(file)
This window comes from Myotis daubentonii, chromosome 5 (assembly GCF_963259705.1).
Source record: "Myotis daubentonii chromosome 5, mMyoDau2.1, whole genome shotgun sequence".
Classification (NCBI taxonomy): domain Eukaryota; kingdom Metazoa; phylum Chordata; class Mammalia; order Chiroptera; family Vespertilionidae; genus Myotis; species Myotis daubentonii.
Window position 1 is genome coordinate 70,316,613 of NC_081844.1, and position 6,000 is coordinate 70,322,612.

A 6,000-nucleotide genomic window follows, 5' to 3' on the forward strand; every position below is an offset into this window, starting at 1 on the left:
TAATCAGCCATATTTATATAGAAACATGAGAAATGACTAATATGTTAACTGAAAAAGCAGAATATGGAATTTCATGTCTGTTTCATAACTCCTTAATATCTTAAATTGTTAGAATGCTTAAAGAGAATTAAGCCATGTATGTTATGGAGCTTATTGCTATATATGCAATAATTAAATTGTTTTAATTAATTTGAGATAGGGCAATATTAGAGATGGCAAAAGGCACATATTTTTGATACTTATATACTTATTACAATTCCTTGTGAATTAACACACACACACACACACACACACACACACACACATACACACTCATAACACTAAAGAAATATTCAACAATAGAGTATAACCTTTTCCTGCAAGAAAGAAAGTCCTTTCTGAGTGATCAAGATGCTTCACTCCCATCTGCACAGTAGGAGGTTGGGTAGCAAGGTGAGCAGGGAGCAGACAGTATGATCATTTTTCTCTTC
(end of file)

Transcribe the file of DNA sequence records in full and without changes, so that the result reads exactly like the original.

This window comes from Myotis daubentonii, chromosome 5 (assembly GCF_963259705.1).
Source record: "Myotis daubentonii chromosome 5, mMyoDau2.1, whole genome shotgun sequence".
Classification (NCBI taxonomy): domain Eukaryota; kingdom Metazoa; phylum Chordata; class Mammalia; order Chiroptera; family Vespertilionidae; genus Myotis; species Myotis daubentonii.
Window position 1 is genome coordinate 70,316,613 of NC_081844.1, and position 6,000 is coordinate 70,322,612.

A 6,000-nucleotide genomic window follows, 5' to 3' on the forward strand; every position below is an offset into this window, starting at 1 on the left:
TAATCAGCCATATTTATATAGAAACATGAGAAATGACTAATATGTTAACTGAAAAAGCAGAATATGGAATTTCATGTCTGTTTCATAACTCCTTAATATCTTAAATTGTTAGAATGCTTAAAGAGAATTAAGCCATGTATGTTATGGAGCTTATTGCTATATATGCAATAATTAAATTGTTTTAATTAATTTGAGATAGGGCAATATTAGAGATGGCAAAAGGCACATATTTTTGATACTTATATACTTATTACAATTCCTTGTGAATTAACACACACACACACACACACACACACACACACACATACACACTCATAACACTAAAGAAATATTCAACAATAGAGTATAACCTTTTCCTGCAAGAAAGAAAGTCCTTTCTGAGTGATCAAGATGCTTCACTCCCATCTGCACAGTAGGAGGTTGGGTAGCAAGGTGAGCAGGGAGCAGACAGTATGATCATTTTTCTCTTC